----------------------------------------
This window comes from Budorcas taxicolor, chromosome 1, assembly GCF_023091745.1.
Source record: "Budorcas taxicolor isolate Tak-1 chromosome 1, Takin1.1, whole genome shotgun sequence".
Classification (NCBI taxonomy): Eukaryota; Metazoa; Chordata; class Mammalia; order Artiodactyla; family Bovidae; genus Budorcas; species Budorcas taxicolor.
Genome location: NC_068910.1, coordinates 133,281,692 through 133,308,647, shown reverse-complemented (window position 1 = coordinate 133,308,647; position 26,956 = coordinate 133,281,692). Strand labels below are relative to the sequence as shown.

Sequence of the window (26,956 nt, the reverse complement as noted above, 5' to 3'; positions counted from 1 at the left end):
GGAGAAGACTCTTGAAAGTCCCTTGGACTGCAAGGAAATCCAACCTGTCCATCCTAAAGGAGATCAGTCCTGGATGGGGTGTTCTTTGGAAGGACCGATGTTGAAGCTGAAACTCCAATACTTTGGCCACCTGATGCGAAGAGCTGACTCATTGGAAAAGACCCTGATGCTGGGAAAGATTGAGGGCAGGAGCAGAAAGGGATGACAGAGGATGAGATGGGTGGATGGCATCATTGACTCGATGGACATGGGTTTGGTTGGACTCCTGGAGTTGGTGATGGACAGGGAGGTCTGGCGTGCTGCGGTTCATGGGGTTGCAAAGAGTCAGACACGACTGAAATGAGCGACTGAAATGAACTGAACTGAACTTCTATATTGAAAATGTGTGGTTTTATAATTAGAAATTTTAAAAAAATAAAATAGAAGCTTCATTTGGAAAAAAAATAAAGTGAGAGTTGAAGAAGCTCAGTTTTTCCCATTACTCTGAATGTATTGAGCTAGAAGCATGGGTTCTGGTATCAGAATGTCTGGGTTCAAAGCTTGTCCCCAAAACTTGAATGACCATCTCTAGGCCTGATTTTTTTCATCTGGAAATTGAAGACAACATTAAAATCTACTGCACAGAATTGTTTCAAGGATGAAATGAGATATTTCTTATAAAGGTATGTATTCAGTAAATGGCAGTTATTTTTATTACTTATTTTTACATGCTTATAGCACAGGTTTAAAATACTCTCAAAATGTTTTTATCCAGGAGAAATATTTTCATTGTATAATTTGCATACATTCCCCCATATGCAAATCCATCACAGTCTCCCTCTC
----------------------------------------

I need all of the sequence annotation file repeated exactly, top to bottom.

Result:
This window comes from Budorcas taxicolor, chromosome 1, assembly GCF_023091745.1.
Source record: "Budorcas taxicolor isolate Tak-1 chromosome 1, Takin1.1, whole genome shotgun sequence".
Classification (NCBI taxonomy): Eukaryota; Metazoa; Chordata; class Mammalia; order Artiodactyla; family Bovidae; genus Budorcas; species Budorcas taxicolor.
Genome location: NC_068910.1, coordinates 133,281,692 through 133,308,647, shown reverse-complemented (window position 1 = coordinate 133,308,647; position 26,956 = coordinate 133,281,692). Strand labels below are relative to the sequence as shown.

Sequence of the window (26,956 nt, the reverse complement as noted above, 5' to 3'; positions counted from 1 at the left end):
GGAGAAGACTCTTGAAAGTCCCTTGGACTGCAAGGAAATCCAACCTGTCCATCCTAAAGGAGATCAGTCCTGGATGGGGTGTTCTTTGGAAGGACCGATGTTGAAGCTGAAACTCCAATACTTTGGCCACCTGATGCGAAGAGCTGACTCATTGGAAAAGACCCTGATGCTGGGAAAGATTGAGGGCAGGAGCAGAAAGGGATGACAGAGGATGAGATGGGTGGATGGCATCATTGACTCGATGGACATGGGTTTGGTTGGACTCCTGGAGTTGGTGATGGACAGGGAGGTCTGGCGTGCTGCGGTTCATGGGGTTGCAAAGAGTCAGACACGACTGAAATGAGCGACTGAAATGAACTGAACTGAACTTCTATATTGAAAATGTGTGGTTTTATAATTAGAAATTTTAAAAAAATAAAATAGAAGCTTCATTTGGAAAAAAAATAAAGTGAGAGTTGAAGAAGCTCAGTTTTTCCCATTACTCTGAATGTATTGAGCTAGAAGCATGGGTTCTGGTATCAGAATGTCTGGGTTCAAAGCTTGTCCCCAAAACTTGAATGACCATCTCTAGGCCTGATTTTTTTCATCTGGAAATTGAAGACAACATTAAAATCTACTGCACAGAATTGTTTCAAGGATGAAATGAGATATTTCTTATAAAGGTATGTATTCAGTAAATGGCAGTTATTTTTATTACTTATTTTTACATGCTTATAGCACAGGTTTAAAATACTCTCAAAATGTTTTTATCCAGGAGAAATATTTTCATTGTATAATTTGCATACATTCCCCCATATGCAAATCCATCACAGTCTCCCTCTC